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The Last King of Scotland [DVD] [2006]

4.2 out of 5 stars 152 customer reviews

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Product details

  • Actors: Forest Whitaker, James McAvoy, Kerry Washington, Gillian Anderson, Simon McBurney
  • Directors: Kevin Macdonald
  • Producers: Lisa Bryer, Andrea Calderwood, Christine Ruppert, Charles Steel
  • Format: PAL, Widescreen, Dolby, Digital Sound, Subtitled
  • Language: English
  • Subtitles: English
  • Subtitles For The Hearing Impaired: English
  • Region: Region 2 (This DVD may not be viewable outside Europe. Read more about DVD formats.)
  • Aspect Ratio: 16:9 - 2.35:1
  • Number of discs: 1
  • Classification: 15
  • Studio: Twentieth Century Fox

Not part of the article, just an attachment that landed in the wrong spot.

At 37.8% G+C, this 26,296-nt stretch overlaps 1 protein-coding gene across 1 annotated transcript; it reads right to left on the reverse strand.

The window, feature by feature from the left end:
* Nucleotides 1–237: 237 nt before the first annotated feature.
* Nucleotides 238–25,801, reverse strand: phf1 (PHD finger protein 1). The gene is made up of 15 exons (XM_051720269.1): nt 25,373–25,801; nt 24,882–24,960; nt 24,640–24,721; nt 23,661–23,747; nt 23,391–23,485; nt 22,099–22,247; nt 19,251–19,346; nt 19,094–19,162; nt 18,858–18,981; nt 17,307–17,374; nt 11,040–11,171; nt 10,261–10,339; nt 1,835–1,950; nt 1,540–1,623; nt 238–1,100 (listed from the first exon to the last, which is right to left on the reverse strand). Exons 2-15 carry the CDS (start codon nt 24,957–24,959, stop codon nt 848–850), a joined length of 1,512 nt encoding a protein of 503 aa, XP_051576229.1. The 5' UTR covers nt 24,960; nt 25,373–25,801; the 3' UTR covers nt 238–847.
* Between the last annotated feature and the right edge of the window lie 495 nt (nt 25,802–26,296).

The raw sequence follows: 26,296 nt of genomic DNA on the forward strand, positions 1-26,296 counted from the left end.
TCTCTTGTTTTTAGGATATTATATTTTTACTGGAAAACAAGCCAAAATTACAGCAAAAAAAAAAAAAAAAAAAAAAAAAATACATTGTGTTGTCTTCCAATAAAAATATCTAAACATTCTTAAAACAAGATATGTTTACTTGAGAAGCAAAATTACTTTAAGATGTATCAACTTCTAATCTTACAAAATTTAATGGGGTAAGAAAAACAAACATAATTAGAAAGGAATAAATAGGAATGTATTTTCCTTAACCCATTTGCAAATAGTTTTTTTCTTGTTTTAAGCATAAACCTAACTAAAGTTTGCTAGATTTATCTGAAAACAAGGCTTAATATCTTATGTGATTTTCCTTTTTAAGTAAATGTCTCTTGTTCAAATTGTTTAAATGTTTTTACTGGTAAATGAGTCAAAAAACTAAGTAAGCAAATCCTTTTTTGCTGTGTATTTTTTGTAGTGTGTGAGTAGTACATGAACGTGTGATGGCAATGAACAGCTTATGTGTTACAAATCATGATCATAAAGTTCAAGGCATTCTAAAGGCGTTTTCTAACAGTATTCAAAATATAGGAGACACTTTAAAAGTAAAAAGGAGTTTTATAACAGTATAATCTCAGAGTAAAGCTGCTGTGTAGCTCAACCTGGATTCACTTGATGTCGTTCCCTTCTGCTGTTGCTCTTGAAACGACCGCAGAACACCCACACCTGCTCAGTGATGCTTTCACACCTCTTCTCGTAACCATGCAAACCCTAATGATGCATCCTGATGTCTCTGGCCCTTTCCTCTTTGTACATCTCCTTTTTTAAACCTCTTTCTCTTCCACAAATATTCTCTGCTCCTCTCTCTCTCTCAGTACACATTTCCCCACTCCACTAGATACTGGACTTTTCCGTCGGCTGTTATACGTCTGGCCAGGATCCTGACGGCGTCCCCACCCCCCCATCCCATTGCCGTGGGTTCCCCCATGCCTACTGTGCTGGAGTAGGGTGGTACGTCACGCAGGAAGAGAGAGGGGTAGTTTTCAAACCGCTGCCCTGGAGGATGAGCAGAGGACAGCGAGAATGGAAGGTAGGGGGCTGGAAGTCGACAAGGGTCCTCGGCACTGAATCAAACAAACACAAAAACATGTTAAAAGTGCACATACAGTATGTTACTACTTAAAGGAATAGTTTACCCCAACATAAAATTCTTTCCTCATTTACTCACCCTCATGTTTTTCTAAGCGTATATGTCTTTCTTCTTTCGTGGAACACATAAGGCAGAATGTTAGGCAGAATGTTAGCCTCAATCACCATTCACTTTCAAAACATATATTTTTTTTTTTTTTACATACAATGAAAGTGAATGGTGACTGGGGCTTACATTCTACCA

• DVD Release Date: 14 May 2007
  • Run Time: 117 minutes
  • Average Customer Review: 4.2 out of 5 stars  See all reviews (152 customer reviews)
  • ASIN: B000NQRW52
  • Amazon Bestsellers Rank: 6,582 in DVD & Blu-ray (See Top 100 in DVD & Blu-ray)

Product Description

Product Description

Oscar-winning drama starring Forest Whitaker. When a naive young Scottish doctor, Nicholas Garrigan (James McAvoy), arrives in 1970s Uganda hoping for fun, sun and to lend a helping hand, he finds himself instead on a shocking ride into the darkest realm on earth. Befriended by the charismatic new leader, Idi Amin (Whitaker), and appointed as his personal physician, Nicholas is originally blinded by his larger-than-life and charming persona. But when the terrible truth of his despotic rule is revealed, he must fight for both his life and soul against one of the cruelest leaders in history.

From Amazon.co.uk